What ChatGPT means for the hotel industry

Very few of us would say that we are actively participating in the evolution of artificial intelligence. That changed in November 2022 when the US research lab OpenAI made ChatGPT, its chatbot extraordinaire, freely available to the public, ostensibly to collect feedback.

ChatGPT remains free to use today, although there may be times when the volume of users – 13 million at any time - prevents new log-ins.

There is also an upgrade option at $20 a month which is available even when demand is high, gives faster answers, and priority access to new features. 

Use cases for ChatGPT

Short-staffed sales and marketing teams can literally start today by feeding prompts into ChatGPT to generate written content for websites, social media and emails. Chat GPT can help with even small tasks like replying to an email.

A common use case is to generate blogs for SEO purposes. The blogs may be a little bland, and ChatGPT can provide facts but not their sources. Some might say online content is already a sea of sameness and ChatGPT-generated blogs will just be more of the same. Still, at the very least, regularly publishing new website content should boost search engine rankings.

There is plenty of content on hotel websites that is tedious to write, such as room-type descriptions, and ChatGPT can help with that.

The quality of the output from ChatGPT is largely dependent on the quality of the input, and knowing how to write the most effective prompts is fast emerging as a new skillset.

As a Large Language Model, ChatGPT not only works in natural languages, but also programming languages, so IT employees can use it for problem-solving and writing code.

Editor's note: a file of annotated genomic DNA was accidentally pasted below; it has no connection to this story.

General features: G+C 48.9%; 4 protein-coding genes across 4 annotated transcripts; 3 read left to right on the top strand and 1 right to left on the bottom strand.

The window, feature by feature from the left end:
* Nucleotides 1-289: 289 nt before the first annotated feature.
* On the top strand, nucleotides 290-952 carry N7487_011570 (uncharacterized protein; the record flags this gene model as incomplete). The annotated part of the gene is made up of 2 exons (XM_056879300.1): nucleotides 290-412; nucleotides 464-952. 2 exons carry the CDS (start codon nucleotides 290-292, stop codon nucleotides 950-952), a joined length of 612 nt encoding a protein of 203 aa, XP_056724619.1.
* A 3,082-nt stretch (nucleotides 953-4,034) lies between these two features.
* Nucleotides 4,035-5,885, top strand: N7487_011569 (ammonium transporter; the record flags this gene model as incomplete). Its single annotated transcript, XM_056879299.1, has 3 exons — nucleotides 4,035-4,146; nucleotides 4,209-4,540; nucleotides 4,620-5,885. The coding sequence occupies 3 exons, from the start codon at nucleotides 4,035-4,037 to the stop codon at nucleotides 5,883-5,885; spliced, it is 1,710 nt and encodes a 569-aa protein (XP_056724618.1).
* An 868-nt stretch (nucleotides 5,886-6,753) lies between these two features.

Barnaby Worrad, tech lead at Compuserve Services, a provider of IT support to several UK hospitality businesses, said ChatGPT has been an enormous time-saver.

“It just saves a lot of legwork of searching around the internet trying to find answers to stuff that you know is there,” he said. “Somebody has faced the same problem I’m currently facing and before ChatGPT I had to Google and Google and it could take me hours or days to find a solution. Whereas with ChatGPT, it’s like having an expert in that language sat next to you. And it remembers your conversations and builds knowledge. It’s very impressive.”

A combination of low code platforms and ChatGPT means applications can be produced much more quickly and cheaply than in the past, said Worrad.

For instance, a hotel might want to recognise guests arriving by car at the front gate so that the security guard can greet them by name. The data – licence plate, guest name - is already there and can be connected and packaged into an app for the security guard.

Or a hotel bar wants to keep track of its Champagne bottles in real time instead of doing manual stock takes. Again, by using low code and ChatGPT, it’s possible to create a simple inventory management tool integrated with the point-of-sale system.

In addition to its value as tutor, researcher and writer, ChatGPT and similar tools can be products in themselves or integrate with existing tech products, most obviously chatbots.